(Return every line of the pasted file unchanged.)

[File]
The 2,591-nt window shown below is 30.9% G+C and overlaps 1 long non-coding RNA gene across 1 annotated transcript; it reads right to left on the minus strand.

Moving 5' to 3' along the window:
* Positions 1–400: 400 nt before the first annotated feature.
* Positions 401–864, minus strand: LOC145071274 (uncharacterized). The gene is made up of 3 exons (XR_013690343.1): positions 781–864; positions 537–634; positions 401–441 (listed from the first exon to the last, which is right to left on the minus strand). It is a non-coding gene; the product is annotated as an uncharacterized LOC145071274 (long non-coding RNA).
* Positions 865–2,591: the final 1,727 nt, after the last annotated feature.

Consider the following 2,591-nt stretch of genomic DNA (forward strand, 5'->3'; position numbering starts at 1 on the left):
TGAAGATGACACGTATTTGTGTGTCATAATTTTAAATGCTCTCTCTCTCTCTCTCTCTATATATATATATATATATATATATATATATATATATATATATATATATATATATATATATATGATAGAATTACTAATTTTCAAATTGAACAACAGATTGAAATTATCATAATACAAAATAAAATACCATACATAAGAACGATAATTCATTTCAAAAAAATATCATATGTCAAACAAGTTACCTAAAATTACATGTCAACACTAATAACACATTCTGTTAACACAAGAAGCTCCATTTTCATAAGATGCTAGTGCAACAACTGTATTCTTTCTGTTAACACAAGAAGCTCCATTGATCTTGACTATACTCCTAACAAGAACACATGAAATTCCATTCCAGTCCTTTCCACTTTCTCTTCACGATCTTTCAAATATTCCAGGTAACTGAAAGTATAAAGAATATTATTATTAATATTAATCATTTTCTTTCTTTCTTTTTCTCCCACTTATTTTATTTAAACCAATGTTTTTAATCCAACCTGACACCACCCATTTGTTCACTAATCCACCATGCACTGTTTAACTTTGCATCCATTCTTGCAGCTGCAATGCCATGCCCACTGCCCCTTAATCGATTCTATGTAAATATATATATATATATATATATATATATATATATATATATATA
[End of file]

The 2,591-nt window shown below is 30.9% G+C and overlaps 1 long non-coding RNA gene across 1 annotated transcript; it reads right to left on the minus strand.

Moving 5' to 3' along the window:
* Positions 1–400: 400 nt before the first annotated feature.
* Positions 401–864, minus strand: LOC145071274 (uncharacterized). The gene is made up of 3 exons (XR_013690343.1): positions 781–864; positions 537–634; positions 401–441 (listed from the first exon to the last, which is right to left on the minus strand). It is a non-coding gene; the product is annotated as an uncharacterized LOC145071274 (long non-coding RNA).
* Positions 865–2,591: the final 1,727 nt, after the last annotated feature.

Consider the following 2,591-nt stretch of genomic DNA (forward strand, 5'->3'; position numbering starts at 1 on the left):
TGAAGATGACACGTATTTGTGTGTCATAATTTTAAATGCTCTCTCTCTCTCTCTCTCTATATATATATATATATATATATATATATATATATATATATATATATATATATATATATATATGATAGAATTACTAATTTTCAAATTGAACAACAGATTGAAATTATCATAATACAAAATAAAATACCATACATAAGAACGATAATTCATTTCAAAAAAATATCATATGTCAAACAAGTTACCTAAAATTACATGTCAACACTAATAACACATTCTGTTAACACAAGAAGCTCCATTTTCATAAGATGCTAGTGCAACAACTGTATTCTTTCTGTTAACACAAGAAGCTCCATTGATCTTGACTATACTCCTAACAAGAACACATGAAATTCCATTCCAGTCCTTTCCACTTTCTCTTCACGATCTTTCAAATATTCCAGGTAACTGAAAGTATAAAGAATATTATTATTAATATTAATCATTTTCTTTCTTTCTTTTTCTCCCACTTATTTTATTTAAACCAATGTTTTTAATCCAACCTGACACCACCCATTTGTTCACTAATCCACCATGCACTGTTTAACTTTGCATCCATTCTTGCAGCTGCAATGCCATGCCCACTGCCCCTTAATCGATTCTATGTAAATATATATATATATATATATATATATATATATATATATATATA